Vincent Potier, COO at Captify, looks at how brands need to go beyond just the simple metric of viewability.
They are called non-viewable impressions.
And they have become a digital marketer’s worst nightmare. In the last few years, the problem has increasingly alarmed advertisers. Driven by bad or outright fraudulent behaviour from some actors in the value chain, between 40% and 60% of ad impressions never stand a chance of being seen. Viewability should be a given in the digital world but it is not.
It’s a massive waste of money, and the ad-tech community has responded by creating a “viewability” metric that, shone on available inventory, defines whether a digital display ad truly is being viewed at all, and this metric has massively increased in importance.
The fact that ads paid for should be viewable ought to be a prerequisite of any media system. However, that they are not, is the fault of an economic model that is still premised on serving direct response (DR) goals when, in reality, digital advertising has fast become a brand channel.
Direct-response digital advertising seeks to elicit a specific consumer response, like a sign-up, a download or a purchase, while brand ads aim to ignite interest, facilitate engagement, or increase awareness. For years, direct-response or performance advertisers have been looking for sales whilst brands have measured the success of their campaigns in many different ways (CTR, then VTR, engagement, awareness lift…).
Still, brands navigate in a historical performance ecosystem which is now fast adapting to the needs of a new “clientele”. The DR-centric digital world is a one that entails auctions, bids, dynamic prices, ad exchanges, open exchange, user-level targeting. Whereas, audiences, awareness, impact, engagement, ad recall, likeability are all new concepts.
The ecosystem was ill-equipped for the new wave of brand advertisers…
First, disintermediated by programmatic technology, publishers have increasingly struggled to monetise their content and inventory and have sometimes sacrificed user experience for ad load, leading to an oversupply of bad inventory.
Second, the influx of brand ad spend, coupled with the emergence of richer and more expensive ad formats to support it, has pushed average CPM prices ever higher – and attracted more bad actors profiting from non-viewable impressions (more attractive to defraud people when the CPMs are higher).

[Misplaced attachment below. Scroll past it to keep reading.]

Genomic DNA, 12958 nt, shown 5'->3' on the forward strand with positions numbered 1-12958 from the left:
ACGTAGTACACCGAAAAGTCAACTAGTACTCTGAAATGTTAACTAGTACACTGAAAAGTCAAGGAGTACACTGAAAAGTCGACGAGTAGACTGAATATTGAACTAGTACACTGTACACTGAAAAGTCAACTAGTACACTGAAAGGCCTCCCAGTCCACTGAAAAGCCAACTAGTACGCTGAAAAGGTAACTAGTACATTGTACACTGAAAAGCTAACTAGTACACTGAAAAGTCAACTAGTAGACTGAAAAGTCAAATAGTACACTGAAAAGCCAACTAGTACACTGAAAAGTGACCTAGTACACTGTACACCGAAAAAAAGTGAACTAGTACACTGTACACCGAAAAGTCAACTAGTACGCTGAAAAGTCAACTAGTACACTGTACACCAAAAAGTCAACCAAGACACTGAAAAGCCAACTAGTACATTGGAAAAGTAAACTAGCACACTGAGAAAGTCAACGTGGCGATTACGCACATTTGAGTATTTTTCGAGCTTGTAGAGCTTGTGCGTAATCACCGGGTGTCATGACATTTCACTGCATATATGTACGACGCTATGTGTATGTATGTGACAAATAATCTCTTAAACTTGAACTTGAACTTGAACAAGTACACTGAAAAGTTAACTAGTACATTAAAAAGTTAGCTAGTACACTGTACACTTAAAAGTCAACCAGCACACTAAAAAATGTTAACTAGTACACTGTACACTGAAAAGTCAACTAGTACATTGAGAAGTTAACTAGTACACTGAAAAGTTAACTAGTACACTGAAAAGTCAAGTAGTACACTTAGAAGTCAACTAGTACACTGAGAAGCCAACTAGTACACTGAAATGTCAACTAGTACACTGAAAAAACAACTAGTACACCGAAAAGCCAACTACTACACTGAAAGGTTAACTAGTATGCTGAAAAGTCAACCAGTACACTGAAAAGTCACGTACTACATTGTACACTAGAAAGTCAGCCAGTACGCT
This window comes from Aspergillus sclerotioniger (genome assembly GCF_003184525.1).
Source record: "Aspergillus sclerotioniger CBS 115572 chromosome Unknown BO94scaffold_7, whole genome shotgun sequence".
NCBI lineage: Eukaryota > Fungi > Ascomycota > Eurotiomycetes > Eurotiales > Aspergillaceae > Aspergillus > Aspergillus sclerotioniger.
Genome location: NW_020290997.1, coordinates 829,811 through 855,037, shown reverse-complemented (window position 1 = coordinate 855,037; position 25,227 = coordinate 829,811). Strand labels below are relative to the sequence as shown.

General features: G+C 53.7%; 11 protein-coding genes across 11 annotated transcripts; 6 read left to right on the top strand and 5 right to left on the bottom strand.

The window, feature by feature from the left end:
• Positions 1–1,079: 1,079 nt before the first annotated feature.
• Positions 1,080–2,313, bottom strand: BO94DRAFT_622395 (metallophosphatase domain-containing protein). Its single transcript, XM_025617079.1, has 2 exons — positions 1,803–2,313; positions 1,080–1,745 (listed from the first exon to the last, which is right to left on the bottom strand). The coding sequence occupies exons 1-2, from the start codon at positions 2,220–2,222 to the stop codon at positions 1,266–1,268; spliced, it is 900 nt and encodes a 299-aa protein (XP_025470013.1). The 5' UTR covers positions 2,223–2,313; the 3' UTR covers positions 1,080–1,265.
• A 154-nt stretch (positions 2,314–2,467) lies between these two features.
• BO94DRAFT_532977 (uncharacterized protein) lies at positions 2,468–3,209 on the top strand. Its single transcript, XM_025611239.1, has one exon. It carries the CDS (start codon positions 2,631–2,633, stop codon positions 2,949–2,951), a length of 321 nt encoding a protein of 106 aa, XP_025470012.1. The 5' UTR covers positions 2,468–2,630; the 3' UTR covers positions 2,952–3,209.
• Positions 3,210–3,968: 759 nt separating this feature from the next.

Third, is the ironic problem of emerging viewability tech – for every viewability vendor you may use, you are likely to get a different result.
Brands, who are becoming the main financiers of quality publishing, and set out to influence consumers’ attitudes and behaviours first, long before a purchasing decision is made, need viewable ads.
If you combine the new viewability focus of major clients like P&G, agencies’ own determination to make it a 2017 worldwide priority, publishers concerted effort on the problem and the work of viewability measurement vendors, it is clear that the industry will, step by step, march toward the goal of 100% viewability without necessarily attaining it: 70-80% is feasible technically, 80-90% is possible with current technology but expensive and time-consuming
But is viewability enough? Of course not. Even 100% viewability? Why would advertisers ever satisfy themselves with a campaign achieving 100% viewability? Is that really a media or a marketing goal?
Viewability is a prerequisite. It is hygiene, it is not a marketing goal per se. Ads should be viewable, simply because the advertiser pays for them.
But let’s be wary of a sole focus on viewability.
In DR (a user-led rather than content-led environment), extreme focus on viewability can lead to buying risk-adversity ; if traders buy mainly what they are sure will be viewed, they decide not to take inventory risks even when the user is there. The end goal of DR is about getting sales, not serving a certain number of ads. If the trader takes less risks, he will limit his ability to scale a campaign and find new pockets of business.
In brand, becoming solely viewability-obsessed means forgetting about engagement and ad’s primary role: ultimately influence a consumer attitude, behaviour and therefore purchasing decision.
Yes, an ad should be viewable, but mostly it should be relevant and shown to the right audiences, then it should say something interesting and compelling. Let’s never forget that.
By Vincent Potier
About the author:
Vincent Potier is the COO of global data activation company and pioneer of Search Intelligence, Captify. He is a renowned digital expert and has an in-depth knowledge of the marketing industry. His experience in the sector has meant he has been a much sought after advisor for digital businesses (ad tech companies, agencies, advertisers). At Captify he will focus on commercial, operational and strategic matters and will provide a wealth of experience to further boost business growth.
Before Captify, Vincent was the Managing Director for Vonage UK and Canada where he was responsible for the financial and commercial turn around for the businesses.
Vincent has extensive sales, marketing and general management experience and has spent his career honing his business development, management and strategy skills globally. Vincent has had a number of roles across Europe, Asia and Latin America, consulting on digital strategies in the ad tech, agency and client space. Roles include VP, Strategy & Business Development at Universal Mobile and Director of Marketing and Communications at Vizzavi.